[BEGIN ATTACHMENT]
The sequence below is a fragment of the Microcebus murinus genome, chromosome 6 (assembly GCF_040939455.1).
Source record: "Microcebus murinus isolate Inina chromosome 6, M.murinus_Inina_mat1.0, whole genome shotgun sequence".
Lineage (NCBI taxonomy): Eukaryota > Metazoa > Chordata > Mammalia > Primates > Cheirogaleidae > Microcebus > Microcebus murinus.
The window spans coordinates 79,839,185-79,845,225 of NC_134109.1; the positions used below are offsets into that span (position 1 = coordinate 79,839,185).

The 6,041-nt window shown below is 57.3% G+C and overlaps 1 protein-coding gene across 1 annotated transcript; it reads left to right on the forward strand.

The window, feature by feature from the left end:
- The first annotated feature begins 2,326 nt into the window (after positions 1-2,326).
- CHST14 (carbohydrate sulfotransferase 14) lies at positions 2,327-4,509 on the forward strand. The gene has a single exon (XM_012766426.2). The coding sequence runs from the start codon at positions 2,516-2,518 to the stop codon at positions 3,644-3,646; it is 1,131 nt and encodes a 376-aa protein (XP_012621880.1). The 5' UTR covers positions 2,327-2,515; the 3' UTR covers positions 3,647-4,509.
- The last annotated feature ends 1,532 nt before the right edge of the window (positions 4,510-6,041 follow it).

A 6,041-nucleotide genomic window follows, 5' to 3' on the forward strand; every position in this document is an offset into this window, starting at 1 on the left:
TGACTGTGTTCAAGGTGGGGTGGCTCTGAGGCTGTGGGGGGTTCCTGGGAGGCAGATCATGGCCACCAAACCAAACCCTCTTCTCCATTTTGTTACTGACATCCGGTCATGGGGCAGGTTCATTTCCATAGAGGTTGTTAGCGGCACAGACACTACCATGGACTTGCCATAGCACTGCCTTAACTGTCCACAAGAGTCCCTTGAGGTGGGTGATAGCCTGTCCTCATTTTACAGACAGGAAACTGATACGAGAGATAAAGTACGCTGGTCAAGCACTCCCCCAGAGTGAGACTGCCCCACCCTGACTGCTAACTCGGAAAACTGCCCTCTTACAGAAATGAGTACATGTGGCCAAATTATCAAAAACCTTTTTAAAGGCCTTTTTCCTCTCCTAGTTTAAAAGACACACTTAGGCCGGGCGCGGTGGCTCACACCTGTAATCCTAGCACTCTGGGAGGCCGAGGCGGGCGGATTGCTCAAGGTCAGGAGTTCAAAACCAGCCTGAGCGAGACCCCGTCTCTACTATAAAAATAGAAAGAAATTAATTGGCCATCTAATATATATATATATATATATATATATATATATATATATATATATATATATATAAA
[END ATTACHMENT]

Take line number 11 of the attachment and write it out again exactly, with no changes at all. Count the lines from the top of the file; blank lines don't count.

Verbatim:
TGACTGTGTTCAAGGTGGGGTGGCTCTGAGGCTGTGGGGGGTTCCTGGGAGGCAGATCATGGCCACCAAACCAAACCCTCTTCTCCATTTTGTTACTGACATCCGGTCATGGGGCAGGTTCATTTCCATAGAGGTTGTTAGCGGCACAGACACTACCATGGACTTGCCATAGCACTGCCTTAACTGTCCACAAGAGTCCCTTGAGGTGGGTGATAGCCTGTCCTCATTTTACAGACAGGAAACTGATACGAGAGATAAAGTACGCTGGTCAAGCACTCCCCCAGAGTGAGACTGCCCCACCCTGACTGCTAACTCGGAAAACTGCCCTCTTACAGAAATGAGTACATGTGGCCAAATTATCAAAAACCTTTTTAAAGGCCTTTTTCCTCTCCTAGTTTAAAAGACACACTTAGGCCGGGCGCGGTGGCTCACACCTGTAATCCTAGCACTCTGGGAGGCCGAGGCGGGCGGATTGCTCAAGGTCAGGAGTTCAAAACCAGCCTGAGCGAGACCCCGTCTCTACTATAAAAATAGAAAGAAATTAATTGGCCATCTAATATATATATATATATATATATATATATATATATATATATATATATATATATAAA